|TreeHoppers with young|
Treehoppers (more precisely typical treehoppers to distinguish them from the Aetalionidae) and thorn bugs are members of the family Membracidae, a group of insects related to the cicadas and the leafhoppers.
There are about 3,200 known species of treehoppers in over 600 genera. They are found on all continents except Antarctica, although there are only three species in Europe.
They are best known for their enlarged and ornate pronotum, which most often resembles thorns, apparently to aid camouflage. But in some species, the pronotum grows to a horn-like extension, and even more bizarre and hard-to-describe shapes are also found.
Treehoppers pierce plant stems with their beaks, and feed upon sap. The immatures can frequently be found on herbaceous shrubs and grasses, whereas the adults more often frequent hardwood tree species. Excess sap becomes concentrated as honeydew, which often attracts ants. Some species have a well-developed ant mutualism, and these species are normally gregarious as well, which attracts more ants. The ants provide protection from predators.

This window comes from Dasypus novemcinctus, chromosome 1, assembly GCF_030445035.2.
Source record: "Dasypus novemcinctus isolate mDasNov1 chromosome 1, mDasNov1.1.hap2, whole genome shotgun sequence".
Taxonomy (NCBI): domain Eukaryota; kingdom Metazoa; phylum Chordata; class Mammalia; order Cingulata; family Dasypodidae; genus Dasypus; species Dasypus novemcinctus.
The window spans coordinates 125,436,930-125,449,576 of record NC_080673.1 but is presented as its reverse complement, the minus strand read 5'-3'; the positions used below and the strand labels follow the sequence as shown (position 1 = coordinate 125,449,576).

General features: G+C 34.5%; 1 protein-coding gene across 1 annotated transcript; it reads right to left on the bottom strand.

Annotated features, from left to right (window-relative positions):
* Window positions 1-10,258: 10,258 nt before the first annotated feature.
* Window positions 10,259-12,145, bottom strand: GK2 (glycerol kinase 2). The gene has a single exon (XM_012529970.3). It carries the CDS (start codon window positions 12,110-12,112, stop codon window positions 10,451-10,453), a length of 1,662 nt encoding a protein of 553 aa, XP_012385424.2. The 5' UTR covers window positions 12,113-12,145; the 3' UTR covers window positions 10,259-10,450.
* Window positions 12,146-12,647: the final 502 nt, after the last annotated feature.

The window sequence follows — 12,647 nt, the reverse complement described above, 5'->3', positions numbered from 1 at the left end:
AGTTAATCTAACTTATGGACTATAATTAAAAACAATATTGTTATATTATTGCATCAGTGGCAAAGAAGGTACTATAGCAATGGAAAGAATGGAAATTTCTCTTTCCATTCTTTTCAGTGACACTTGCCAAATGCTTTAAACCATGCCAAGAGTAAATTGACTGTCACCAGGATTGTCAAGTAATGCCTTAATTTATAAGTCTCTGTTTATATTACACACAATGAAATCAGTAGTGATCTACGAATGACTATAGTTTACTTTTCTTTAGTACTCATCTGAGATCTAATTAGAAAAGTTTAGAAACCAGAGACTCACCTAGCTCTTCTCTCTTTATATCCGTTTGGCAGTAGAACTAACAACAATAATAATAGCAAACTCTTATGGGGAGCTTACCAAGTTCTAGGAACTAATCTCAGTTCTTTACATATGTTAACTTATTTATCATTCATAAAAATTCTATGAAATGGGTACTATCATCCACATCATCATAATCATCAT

Others have formed mutualisms with wasps, such as Parachartergus apicalis. Even geckos form mutualistic relations with treehoppers, with whom they communicate by small vibrations of the abdomen
Eggs are laid by the female with her saw-like ovipositor in slits cut into the cambium or live tissue of stems, though some species lay eggs on top of leaves or stems. The eggs may be parasitised by wasps, such as the tiny fairyflies (Mymaridae) and Trichogrammatidae. The females of some membracid species sit over their eggs to protect them from predators and parasites, and may buzz their wings at the intruder. The females of some gregarious species work together to protect each others' eggs. In at least one species, Publilia modesta, mothers serve to attract ants when nymphs are too small to produce much honeydew. Some other species make feeding slits for the nymphs.
Like the adults, the nymphs also feed upon sap, and unlike adults, have an extensible anal tube that appears designed to deposit honeydew away from their body. The tube appears to be longer in solitary species that are rarely ant attended. It is important for sap-feeding bugs to dispose of honeydew, as otherwise it can become infected with sooty moulds. Indeed, there is evidence that one of the benefits of ants for individuals of the species Publilia concava is the ants remove the honeydew and reduce such growth. (Quote from wikipedia)